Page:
A former Seattleite returns to run in her 48th half-marathon after overcoming a debilitating disorder.

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Why do I run? I run because I can. And hopefully to inspire.

In fall of 2006, I was ill with a violent auto-immune disease that stuck suddenly and landed me in the hospital for eight days in severe pain. I was subsequently told I’d never run again. Initially that didn’t seem like a big deal. I wasn’t much of a runner.

Fast forward four years living a careful, fear-based, cautious life, and both my personal and professional lives were upended. I needed something else to guide me.

Against doctors wishes, I decided I needed a race to train for. Something to give me purpose, direction and focus. Initially it was to prove the doctors wrong, prove those who didn’t believe in me wrong. Maybe it was to challenge the idea that somehow I was damaged goods, not good enough.

I ran one half-marathon in April 2010 in San Francisco, never intending to run another. It was to try one, to see if I could, to see what it would feel like.

But something changed in me when I crossed the finish line and learned what I was capable of. What was still possible. Curiosity clicked. It wasn’t just a runner’s high, it was far more than that.

Now, 6 years later, I’m on my way to crossing the finish line of half-marathon No. 50 in October 2016 (Rock ’n’ Roll Brooklyn), exactly 10 years after that first hospital stay.

But first I am crossing finish line of half-marathon No. 48 here on Saturday in the Seattle Rock ’n’ Roll because I’m a local girl at heart.

I’m not a 25-year-old Olympic athlete or former college track star. I’m running here to thank Seattle for raising this non-athlete from the age of 5 through graduating from the University of Washington. I was the gawkiest, most uncoordinated, all-limbs girl you could imagine, with no designs on being an athlete other than being in the sports world. I satisfied that with jobs at KJR 950 AM and the Sonics but gave up the idea of anything other than being “healthy” through gym time.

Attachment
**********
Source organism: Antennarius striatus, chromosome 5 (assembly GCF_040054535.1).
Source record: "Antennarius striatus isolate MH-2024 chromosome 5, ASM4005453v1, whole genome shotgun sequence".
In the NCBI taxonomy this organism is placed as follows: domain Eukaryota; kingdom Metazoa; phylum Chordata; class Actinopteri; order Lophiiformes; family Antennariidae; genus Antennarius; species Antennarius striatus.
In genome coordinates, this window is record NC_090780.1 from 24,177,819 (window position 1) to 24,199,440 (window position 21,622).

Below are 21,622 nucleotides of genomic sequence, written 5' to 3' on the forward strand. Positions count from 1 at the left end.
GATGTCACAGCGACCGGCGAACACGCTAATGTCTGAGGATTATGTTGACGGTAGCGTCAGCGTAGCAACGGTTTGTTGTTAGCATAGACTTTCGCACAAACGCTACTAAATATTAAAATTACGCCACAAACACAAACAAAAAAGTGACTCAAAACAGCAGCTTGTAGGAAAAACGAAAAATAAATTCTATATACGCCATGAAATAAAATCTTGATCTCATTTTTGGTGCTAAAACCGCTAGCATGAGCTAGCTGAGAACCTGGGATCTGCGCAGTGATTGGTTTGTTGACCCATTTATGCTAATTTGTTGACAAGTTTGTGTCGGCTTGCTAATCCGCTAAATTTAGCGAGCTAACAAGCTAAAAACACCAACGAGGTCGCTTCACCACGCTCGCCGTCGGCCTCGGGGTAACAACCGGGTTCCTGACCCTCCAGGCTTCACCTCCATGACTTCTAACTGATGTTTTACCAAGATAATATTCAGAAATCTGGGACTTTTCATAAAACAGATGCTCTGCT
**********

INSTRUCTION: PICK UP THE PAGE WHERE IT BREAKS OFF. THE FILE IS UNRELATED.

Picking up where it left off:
When I moved back to Seattle in 2012, I had 16 or 17 half-marathons under my belt. Then I collapsed.

I credit my time in Seattle with some real healing that finally was able to take place, including finding passion for running again. Enjoying some intense hill repeats and speed training on the terrain around town. The peacefulness of running in the pouring rain, feeling powerful in that weather. Three years in a row I ran the Rock ’n’ Rolls in Portland and Seattle, grateful for the Pacific Northwest and it’s unique, gorgeous geography.

I’m excited to again tackle the hills of Seattle, while taking in the mountains surrounding us as we start at the Space Needle and end at CenturyLink Field; celebrating the beauty of the area, expressing gratitude for each step along the course.

Truth is, I still use an inhaler, still am affected by fatigue and joint pain that will halt activity for days. I take a nap after a race 90 percent of the time when everyone else is out celebrating their finish, and still have days where I need the entire day to motivate myself to go for a run. But I’m never down for long nor do I take anything for granted.

You don’t cross 47 ( soon 48) finish lines without learning a thing or two about determination and perseverance. I’ve learned that the power of resilience is the best motivation to go for a run, to get up and try again no matter what is in front of you. I’ve learned how to take that first, sometimes clumsy step over the start line, how to keep each foot moving forward and how to take that last satisfying step over the finish line.

I’ve learned how to be grateful for every step I freely get to take. These half-marathon races are not half-efforts or half-accomplishments, they are full-out experiences I give my whole heart to every time. They are, in a word, enough.

Who would have thought one race could turn into this incredible and generous journey?

Gretchen Schoenstein lives in Sonoma, Calif., where she is a communications and leadership facilitator and coach for Allegory Inc. She is writing a book about her half-marathon journey, “Finish Line Moments”. You can find her on Twitter and Instagram at @rungrateful

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